Upper Canada College’s Macintosh Library hosted ultra-marathoner, author and CBC radio producer David Carroll, son of Old Boy Derek Luscombe Carroll ’53, on May 2.
Carroll has written two acclaimed books for teens: Ultra and Sight Unseen. Another book is pending. Carroll began his visit to UCC with an early morning run with some boys and coach David Borden and then visited an exercise science class.
Carroll began his presentation by stating that he never thought he’d be speaking to an exercise science class given his unathletic childhood, which was perhaps precipitated by the approach to athletics in education at the time. His self-concept in adolescence resulted in the self-appointed superhero moniker of “Unman” to reflect his unattractiveness, unathleticism and unintelligence. His superpower was the ability to “bore anyone with a glance.”
Carroll expanded on his lack of self-esteem in his school years that were rooted in his mistaken beliefs about his appearance and his intellectual capacity. He was delighted to be allowed to drop gym in Grade 9 and didn’t pursue any form of fitness until his thirties, when everything changed as he tried running.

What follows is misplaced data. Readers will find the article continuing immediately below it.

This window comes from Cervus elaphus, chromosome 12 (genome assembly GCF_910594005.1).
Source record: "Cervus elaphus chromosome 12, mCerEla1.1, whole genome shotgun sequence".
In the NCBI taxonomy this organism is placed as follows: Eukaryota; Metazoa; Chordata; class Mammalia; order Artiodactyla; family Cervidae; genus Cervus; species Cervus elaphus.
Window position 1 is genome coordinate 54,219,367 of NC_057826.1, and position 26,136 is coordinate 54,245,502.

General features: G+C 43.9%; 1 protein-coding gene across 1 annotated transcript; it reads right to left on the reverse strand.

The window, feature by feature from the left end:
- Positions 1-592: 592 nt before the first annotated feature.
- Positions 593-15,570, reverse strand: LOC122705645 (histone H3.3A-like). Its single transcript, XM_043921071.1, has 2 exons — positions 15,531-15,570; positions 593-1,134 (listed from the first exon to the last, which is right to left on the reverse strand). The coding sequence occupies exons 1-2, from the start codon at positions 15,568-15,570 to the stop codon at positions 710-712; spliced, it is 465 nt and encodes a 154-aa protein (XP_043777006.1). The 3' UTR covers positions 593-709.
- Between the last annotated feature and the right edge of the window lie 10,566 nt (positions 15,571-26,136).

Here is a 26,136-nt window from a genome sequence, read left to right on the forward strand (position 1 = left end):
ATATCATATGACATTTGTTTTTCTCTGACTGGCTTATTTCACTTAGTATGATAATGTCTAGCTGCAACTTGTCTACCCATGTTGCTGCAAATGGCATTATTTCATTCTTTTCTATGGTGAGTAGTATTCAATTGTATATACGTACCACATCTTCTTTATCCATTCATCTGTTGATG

From the start of Carroll’s presentation it was clear that the audience was in for an engaging, relatable story told by an energetic, articulate and kindly speaker. He spoke comfortably about the negative aspects of his adolescent experience as the foundation for the story of his notable athletic accomplishments and subsequent writing career.
Carroll focused his talk on the negative messages his brain sends him when competing, including perceptions about what it means to lose, and when it’s okay or even desirable to quit. He also shared how he responded physically when encouraged by others and recounted stories about the power of words bolstering his energy and capacity to endure.
When Carroll was a newer runner who wasn’t quite ready to accept his growing ability, and was flagging at the end of a race, a woman in the crowd shouted “Go you athlete!” Carroll looked around for “the athlete” until realizing it was him. He was amazed at the impact on his energy and he went on to complete the race.
Carroll was endearing in his willingness to be honest about what he found difficult and why goals and persistence were meaningful to him. He also shared that his book Ultra was rejected 49 times, but he persisted and diligently rewrote it pursuit of publication. His commitment to learning underscored all of what he conveyed to the group in the session.
Carroll’s fiction focuses on the adventure of endurance sports and what it means to fight negative voices and the perceived limits of physical capacity. His personal accounts of running 100-mile races through night and day through woods will remain with those who heard them.
Students and teachers are encouraged to read Carroll’s books and consider their own capacity to pursue their dreams, whatever form they may take.